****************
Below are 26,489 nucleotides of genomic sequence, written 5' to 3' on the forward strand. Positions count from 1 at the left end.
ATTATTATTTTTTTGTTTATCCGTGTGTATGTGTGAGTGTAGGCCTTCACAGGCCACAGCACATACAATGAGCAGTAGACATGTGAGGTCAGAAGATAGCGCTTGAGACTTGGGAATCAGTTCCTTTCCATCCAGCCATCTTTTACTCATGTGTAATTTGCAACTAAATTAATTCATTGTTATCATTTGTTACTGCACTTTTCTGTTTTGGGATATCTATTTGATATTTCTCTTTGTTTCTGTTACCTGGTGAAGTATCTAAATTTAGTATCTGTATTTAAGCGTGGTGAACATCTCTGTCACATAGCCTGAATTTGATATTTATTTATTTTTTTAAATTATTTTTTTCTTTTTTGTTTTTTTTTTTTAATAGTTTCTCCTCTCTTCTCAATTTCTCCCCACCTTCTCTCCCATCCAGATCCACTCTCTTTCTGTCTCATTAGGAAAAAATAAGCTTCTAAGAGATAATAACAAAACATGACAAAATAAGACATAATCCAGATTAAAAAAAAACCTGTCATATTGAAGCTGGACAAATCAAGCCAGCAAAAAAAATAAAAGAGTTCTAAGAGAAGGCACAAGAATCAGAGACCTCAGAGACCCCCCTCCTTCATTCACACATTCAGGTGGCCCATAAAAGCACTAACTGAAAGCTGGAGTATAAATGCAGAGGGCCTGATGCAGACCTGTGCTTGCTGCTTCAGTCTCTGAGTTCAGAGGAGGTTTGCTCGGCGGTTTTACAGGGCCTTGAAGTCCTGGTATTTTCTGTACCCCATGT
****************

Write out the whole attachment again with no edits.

Below are 26,489 nucleotides of genomic sequence, written 5' to 3' on the forward strand. Positions count from 1 at the left end.
ATTATTATTTTTTTGTTTATCCGTGTGTATGTGTGAGTGTAGGCCTTCACAGGCCACAGCACATACAATGAGCAGTAGACATGTGAGGTCAGAAGATAGCGCTTGAGACTTGGGAATCAGTTCCTTTCCATCCAGCCATCTTTTACTCATGTGTAATTTGCAACTAAATTAATTCATTGTTATCATTTGTTACTGCACTTTTCTGTTTTGGGATATCTATTTGATATTTCTCTTTGTTTCTGTTACCTGGTGAAGTATCTAAATTTAGTATCTGTATTTAAGCGTGGTGAACATCTCTGTCACATAGCCTGAATTTGATATTTATTTATTTTTTTAAATTATTTTTTTCTTTTTTGTTTTTTTTTTTTAATAGTTTCTCCTCTCTTCTCAATTTCTCCCCACCTTCTCTCCCATCCAGATCCACTCTCTTTCTGTCTCATTAGGAAAAAATAAGCTTCTAAGAGATAATAACAAAACATGACAAAATAAGACATAATCCAGATTAAAAAAAAACCTGTCATATTGAAGCTGGACAAATCAAGCCAGCAAAAAAAATAAAAGAGTTCTAAGAGAAGGCACAAGAATCAGAGACCTCAGAGACCCCCCTCCTTCATTCACACATTCAGGTGGCCCATAAAAGCACTAACTGAAAGCTGGAGTATAAATGCAGAGGGCCTGATGCAGACCTGTGCTTGCTGCTTCAGTCTCTGAGTTCAGAGGAGGTTTGCTCGGCGGTTTTACAGGGCCTTGAAGTCCTGGTATTTTCTGTACCCCATGT